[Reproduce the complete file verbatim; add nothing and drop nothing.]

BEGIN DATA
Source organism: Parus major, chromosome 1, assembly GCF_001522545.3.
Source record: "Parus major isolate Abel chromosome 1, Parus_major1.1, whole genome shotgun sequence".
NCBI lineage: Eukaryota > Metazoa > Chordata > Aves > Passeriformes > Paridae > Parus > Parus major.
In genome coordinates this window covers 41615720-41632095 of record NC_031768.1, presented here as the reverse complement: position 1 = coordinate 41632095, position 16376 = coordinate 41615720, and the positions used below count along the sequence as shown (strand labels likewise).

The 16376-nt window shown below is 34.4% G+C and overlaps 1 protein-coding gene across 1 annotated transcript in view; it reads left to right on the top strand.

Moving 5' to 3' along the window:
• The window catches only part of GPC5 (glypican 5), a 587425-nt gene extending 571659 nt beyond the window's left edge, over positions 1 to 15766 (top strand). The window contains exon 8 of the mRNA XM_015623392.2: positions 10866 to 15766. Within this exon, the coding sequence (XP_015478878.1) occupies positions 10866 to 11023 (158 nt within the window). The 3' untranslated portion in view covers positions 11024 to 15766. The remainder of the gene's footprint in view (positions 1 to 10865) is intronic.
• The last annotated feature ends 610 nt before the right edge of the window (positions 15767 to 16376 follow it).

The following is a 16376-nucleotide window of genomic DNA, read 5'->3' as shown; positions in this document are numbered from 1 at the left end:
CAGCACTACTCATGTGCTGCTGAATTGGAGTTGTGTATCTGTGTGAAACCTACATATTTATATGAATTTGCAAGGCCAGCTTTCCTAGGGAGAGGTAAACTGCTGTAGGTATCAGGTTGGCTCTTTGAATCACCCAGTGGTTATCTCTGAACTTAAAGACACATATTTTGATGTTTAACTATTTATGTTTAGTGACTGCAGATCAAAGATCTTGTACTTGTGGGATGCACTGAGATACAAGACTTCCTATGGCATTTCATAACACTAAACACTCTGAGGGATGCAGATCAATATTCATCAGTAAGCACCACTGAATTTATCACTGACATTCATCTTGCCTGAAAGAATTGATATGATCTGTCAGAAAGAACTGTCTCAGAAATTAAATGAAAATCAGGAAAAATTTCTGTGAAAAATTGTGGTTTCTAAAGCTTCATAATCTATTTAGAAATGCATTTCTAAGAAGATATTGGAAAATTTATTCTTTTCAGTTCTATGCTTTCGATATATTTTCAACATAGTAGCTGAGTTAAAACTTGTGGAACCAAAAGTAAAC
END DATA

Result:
Source organism: Parus major, chromosome 1, assembly GCF_001522545.3.
Source record: "Parus major isolate Abel chromosome 1, Parus_major1.1, whole genome shotgun sequence".
NCBI lineage: Eukaryota > Metazoa > Chordata > Aves > Passeriformes > Paridae > Parus > Parus major.
In genome coordinates this window covers 41615720-41632095 of record NC_031768.1, presented here as the reverse complement: position 1 = coordinate 41632095, position 16376 = coordinate 41615720, and the positions used below count along the sequence as shown (strand labels likewise).

The 16376-nt window shown below is 34.4% G+C and overlaps 1 protein-coding gene across 1 annotated transcript in view; it reads left to right on the top strand.

Moving 5' to 3' along the window:
• The window catches only part of GPC5 (glypican 5), a 587425-nt gene extending 571659 nt beyond the window's left edge, over positions 1 to 15766 (top strand). The window contains exon 8 of the mRNA XM_015623392.2: positions 10866 to 15766. Within this exon, the coding sequence (XP_015478878.1) occupies positions 10866 to 11023 (158 nt within the window). The 3' untranslated portion in view covers positions 11024 to 15766. The remainder of the gene's footprint in view (positions 1 to 10865) is intronic.
• The last annotated feature ends 610 nt before the right edge of the window (positions 15767 to 16376 follow it).

The following is a 16376-nucleotide window of genomic DNA, read 5'->3' as shown; positions in this document are numbered from 1 at the left end:
CAGCACTACTCATGTGCTGCTGAATTGGAGTTGTGTATCTGTGTGAAACCTACATATTTATATGAATTTGCAAGGCCAGCTTTCCTAGGGAGAGGTAAACTGCTGTAGGTATCAGGTTGGCTCTTTGAATCACCCAGTGGTTATCTCTGAACTTAAAGACACATATTTTGATGTTTAACTATTTATGTTTAGTGACTGCAGATCAAAGATCTTGTACTTGTGGGATGCACTGAGATACAAGACTTCCTATGGCATTTCATAACACTAAACACTCTGAGGGATGCAGATCAATATTCATCAGTAAGCACCACTGAATTTATCACTGACATTCATCTTGCCTGAAAGAATTGATATGATCTGTCAGAAAGAACTGTCTCAGAAATTAAATGAAAATCAGGAAAAATTTCTGTGAAAAATTGTGGTTTCTAAAGCTTCATAATCTATTTAGAAATGCATTTCTAAGAAGATATTGGAAAATTTATTCTTTTCAGTTCTATGCTTTCGATATATTTTCAACATAGTAGCTGAGTTAAAACTTGTGGAACCAAAAGTAAAC